Maya DiRado celebrates winning gold in the women's 200-meter backstroke at the Olympic Games Rio 2016 on Aug. 12, 2016 in Rio de Janeiro, Brazil.
Maya DiRado swam the final race of her career almost four years ago, and her memories of winning the gold medal in the 200-meter backstroke at the Olympic Games Rio 2016 have now morphed with the video replay that her mom still likes to send her on occasion.
For instance, DiRado said, she remembers reaching the wall for the final turn and thinking she wasn’t that far behind Hungary’s Katinka Hosszu, otherwise known as “The Iron Lady.” It wasn’t until she saw the replay later on that she realized Hosszu extended her lead after the turn, and just how much distance DiRado made up on the final lap.
“I remember thinking this is the last race I ever have to do, this is the hardest my legs ever have to work again for the rest of my life, so let’s go,” DiRado said. “I also remember thinking (Hosszu) is more tired than I am because she did more events, and that thought gave me a little boost. I heard the crowd getting louder so I just assumed either she’s breaking the world record or I’m catching up, and it was more helpful to think I was catching up.”
And she was.
An underdog against the powerhouse Hosszu, who’d already won three gold medals including the 100-meter backstroke, DiRado came from behind to win by 0.06 seconds for her first individual gold medal in her first and last Olympic Games. DiRado had said from the outset that she wouldn’t continue swimming competitively past 2016, and Hollywood couldn’t have scripted a better ending.
Fans can watch all the highlights from the 2016 women’s swimming competition on NBCSN at 7 p.m. ET Wednesday night as part of the network’s Olympic Games Week. Wednesday closes out the “Return to Rio” programming.
For some athletes, giving themselves a now-or-never mandate for Olympic glory may bring too much pressure, but it worked for DiRado. Despite being just 23 years old at the time, DiRado never wanted a career in swimming. She started college at Stanford University at 17, after getting a perfect math score on the SAT at 15, then graduated with a degree in management science and engineering and had a job waiting for her at a global management consulting firm in Atlanta.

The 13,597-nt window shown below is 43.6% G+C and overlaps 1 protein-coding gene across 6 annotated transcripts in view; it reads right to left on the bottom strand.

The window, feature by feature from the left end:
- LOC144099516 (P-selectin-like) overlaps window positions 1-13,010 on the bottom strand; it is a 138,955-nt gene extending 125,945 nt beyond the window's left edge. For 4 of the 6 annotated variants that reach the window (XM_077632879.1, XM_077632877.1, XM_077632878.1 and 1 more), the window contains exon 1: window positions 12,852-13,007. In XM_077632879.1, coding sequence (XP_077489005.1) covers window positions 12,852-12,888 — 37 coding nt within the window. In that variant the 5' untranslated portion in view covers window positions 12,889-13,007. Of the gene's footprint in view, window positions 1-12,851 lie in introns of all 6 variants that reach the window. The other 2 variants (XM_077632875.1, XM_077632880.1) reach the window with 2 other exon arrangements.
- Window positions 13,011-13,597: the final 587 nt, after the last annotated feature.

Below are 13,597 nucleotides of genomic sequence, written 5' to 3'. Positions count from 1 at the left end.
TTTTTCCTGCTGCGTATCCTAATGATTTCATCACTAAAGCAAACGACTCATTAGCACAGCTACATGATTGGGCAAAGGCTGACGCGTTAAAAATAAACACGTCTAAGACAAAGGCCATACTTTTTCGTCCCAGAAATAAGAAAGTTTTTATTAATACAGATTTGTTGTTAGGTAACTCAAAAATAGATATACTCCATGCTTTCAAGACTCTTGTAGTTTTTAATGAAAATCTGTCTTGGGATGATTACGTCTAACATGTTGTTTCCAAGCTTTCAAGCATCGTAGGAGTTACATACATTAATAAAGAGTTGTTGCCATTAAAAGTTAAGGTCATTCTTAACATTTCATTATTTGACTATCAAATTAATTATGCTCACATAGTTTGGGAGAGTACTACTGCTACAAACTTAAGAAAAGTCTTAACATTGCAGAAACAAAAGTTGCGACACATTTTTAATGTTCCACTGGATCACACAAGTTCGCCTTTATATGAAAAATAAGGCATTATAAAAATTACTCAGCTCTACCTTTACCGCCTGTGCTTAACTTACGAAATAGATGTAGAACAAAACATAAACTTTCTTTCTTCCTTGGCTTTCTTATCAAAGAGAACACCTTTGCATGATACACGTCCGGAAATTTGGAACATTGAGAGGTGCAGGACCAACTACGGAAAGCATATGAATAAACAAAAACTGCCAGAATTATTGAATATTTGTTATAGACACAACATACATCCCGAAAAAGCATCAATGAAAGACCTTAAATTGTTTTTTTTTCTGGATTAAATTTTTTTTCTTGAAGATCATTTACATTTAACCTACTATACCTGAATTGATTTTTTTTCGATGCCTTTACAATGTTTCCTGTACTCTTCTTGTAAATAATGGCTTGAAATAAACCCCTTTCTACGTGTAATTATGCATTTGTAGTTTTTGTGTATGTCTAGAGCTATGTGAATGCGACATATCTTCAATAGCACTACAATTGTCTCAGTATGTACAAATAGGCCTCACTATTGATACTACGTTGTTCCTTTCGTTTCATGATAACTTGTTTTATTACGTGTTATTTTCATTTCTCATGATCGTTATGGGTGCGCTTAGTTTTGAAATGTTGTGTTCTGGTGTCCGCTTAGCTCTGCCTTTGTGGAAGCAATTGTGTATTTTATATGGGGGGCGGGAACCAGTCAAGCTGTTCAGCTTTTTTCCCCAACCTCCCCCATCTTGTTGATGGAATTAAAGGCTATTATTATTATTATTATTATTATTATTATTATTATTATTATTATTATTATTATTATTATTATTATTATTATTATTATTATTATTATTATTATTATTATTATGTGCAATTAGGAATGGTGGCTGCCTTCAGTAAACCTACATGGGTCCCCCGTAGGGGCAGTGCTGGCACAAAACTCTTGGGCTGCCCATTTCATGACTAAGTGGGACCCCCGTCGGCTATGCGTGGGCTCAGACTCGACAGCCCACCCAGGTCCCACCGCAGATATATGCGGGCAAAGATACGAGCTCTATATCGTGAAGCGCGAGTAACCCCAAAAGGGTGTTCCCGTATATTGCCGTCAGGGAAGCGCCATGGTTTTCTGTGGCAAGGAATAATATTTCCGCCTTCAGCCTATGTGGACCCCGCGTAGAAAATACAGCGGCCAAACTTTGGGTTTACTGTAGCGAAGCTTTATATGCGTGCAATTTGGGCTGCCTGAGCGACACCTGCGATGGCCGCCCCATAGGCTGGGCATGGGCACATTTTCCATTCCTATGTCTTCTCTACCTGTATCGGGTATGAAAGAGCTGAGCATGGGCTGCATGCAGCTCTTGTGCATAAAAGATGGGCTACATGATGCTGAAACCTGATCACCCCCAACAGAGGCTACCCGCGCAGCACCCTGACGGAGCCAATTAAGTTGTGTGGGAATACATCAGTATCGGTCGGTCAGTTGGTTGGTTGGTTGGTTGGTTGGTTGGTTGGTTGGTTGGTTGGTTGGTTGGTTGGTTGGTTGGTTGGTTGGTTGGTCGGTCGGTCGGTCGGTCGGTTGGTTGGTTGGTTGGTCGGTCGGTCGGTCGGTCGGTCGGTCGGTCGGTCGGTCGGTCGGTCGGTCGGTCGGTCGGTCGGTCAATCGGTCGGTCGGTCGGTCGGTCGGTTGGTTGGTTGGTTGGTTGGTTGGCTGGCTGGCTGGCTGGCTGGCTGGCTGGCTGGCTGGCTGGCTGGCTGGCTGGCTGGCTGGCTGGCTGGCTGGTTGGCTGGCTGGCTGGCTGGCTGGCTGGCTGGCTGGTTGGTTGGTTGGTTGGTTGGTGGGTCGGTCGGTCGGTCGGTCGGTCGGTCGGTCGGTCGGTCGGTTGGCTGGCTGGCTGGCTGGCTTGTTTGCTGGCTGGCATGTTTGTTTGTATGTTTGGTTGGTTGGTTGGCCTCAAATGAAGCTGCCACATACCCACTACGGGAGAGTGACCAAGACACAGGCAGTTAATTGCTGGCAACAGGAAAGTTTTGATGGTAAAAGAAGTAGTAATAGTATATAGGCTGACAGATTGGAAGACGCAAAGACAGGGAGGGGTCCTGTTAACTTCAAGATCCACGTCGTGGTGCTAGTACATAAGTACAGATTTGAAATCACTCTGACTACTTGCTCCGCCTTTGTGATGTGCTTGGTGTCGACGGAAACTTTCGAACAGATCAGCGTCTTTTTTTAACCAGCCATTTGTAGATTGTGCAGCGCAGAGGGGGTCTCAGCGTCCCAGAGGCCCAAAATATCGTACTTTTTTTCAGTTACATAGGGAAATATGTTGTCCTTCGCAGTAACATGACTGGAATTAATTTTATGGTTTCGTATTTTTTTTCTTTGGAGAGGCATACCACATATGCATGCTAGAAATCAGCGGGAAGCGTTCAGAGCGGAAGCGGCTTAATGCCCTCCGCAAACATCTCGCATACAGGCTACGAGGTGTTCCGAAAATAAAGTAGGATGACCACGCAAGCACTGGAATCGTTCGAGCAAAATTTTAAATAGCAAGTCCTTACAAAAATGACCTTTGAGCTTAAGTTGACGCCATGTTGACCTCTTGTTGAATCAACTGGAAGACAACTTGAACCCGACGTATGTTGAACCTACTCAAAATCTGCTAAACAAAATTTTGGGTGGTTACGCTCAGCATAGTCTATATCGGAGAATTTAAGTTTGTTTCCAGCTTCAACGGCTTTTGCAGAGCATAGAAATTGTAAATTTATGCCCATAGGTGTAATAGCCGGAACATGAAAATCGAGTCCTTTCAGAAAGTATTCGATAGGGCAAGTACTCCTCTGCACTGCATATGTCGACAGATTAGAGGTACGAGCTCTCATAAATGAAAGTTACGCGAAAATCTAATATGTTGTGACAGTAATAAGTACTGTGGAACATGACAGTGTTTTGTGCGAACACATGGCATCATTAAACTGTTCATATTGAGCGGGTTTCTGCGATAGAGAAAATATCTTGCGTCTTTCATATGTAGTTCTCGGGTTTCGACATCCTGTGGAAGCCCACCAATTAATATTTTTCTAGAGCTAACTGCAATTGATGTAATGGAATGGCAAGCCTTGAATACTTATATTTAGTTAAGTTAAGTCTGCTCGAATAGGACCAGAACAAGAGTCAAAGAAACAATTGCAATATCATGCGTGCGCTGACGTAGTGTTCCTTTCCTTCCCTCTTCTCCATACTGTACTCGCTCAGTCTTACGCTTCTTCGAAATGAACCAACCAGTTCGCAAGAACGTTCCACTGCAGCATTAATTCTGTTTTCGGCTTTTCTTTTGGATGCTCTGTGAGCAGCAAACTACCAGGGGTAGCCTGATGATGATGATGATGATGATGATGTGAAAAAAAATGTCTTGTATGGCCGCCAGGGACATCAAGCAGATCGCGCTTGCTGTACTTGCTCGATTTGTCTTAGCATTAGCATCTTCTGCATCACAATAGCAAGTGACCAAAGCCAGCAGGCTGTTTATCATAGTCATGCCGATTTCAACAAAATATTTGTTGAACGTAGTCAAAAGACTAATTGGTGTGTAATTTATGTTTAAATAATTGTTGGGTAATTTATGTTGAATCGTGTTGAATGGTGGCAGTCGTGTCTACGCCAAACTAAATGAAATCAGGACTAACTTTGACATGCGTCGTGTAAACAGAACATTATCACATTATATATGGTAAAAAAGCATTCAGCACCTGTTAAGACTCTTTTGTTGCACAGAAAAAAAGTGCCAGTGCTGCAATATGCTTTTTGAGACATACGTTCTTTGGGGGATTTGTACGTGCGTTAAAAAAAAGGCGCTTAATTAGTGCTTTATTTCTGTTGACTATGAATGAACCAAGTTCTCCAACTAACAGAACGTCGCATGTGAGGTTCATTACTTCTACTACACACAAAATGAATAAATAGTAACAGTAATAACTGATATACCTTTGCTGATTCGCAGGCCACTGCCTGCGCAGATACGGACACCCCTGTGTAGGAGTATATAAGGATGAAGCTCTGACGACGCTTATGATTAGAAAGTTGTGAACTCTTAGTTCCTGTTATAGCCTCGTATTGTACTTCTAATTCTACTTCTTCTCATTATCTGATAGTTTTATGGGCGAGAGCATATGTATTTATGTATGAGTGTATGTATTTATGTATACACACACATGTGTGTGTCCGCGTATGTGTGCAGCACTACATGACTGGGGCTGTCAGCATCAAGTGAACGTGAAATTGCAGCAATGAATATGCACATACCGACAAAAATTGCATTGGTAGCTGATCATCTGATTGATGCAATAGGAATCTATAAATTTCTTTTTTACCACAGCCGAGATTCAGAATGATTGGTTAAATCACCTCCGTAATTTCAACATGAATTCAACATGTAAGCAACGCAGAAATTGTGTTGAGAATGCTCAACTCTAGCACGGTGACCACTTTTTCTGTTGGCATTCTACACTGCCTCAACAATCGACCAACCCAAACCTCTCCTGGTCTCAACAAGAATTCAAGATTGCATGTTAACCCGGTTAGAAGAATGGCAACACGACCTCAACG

The U.S. Olympic Team Trials were a pressure cooker, she admitted, knowing she’d put her life on hold for two years to chase her dream, and if she didn’t finish top two it was all over.
DiRado won the 400-meter individual medley, 200 IM and the 200 backstroke, beating out reigning Olympic champion Missy Franklin in the latter.
“By the time I got to the Olympics, because the goal was just to be there, I felt like I’d already won,” she said.
Her first race was the 400 IM on day one of competition, and it couldn’t have been any different from the trials in terms of how relaxed she felt, DiRado said. She cruised through the prelims and made it to her first final, then won the silver medal behind Hosszu.
“It was so smooth and easy in the morning, then I went back to the Olympic Village and before leaving for the final I packed my podium gear, because you have to bring that if you’re in the final, and I remember thinking, ‘There’s a chance I’ll get to wear this tonight,’” she said. “It was the most fun I ever had on a 400 IM day.”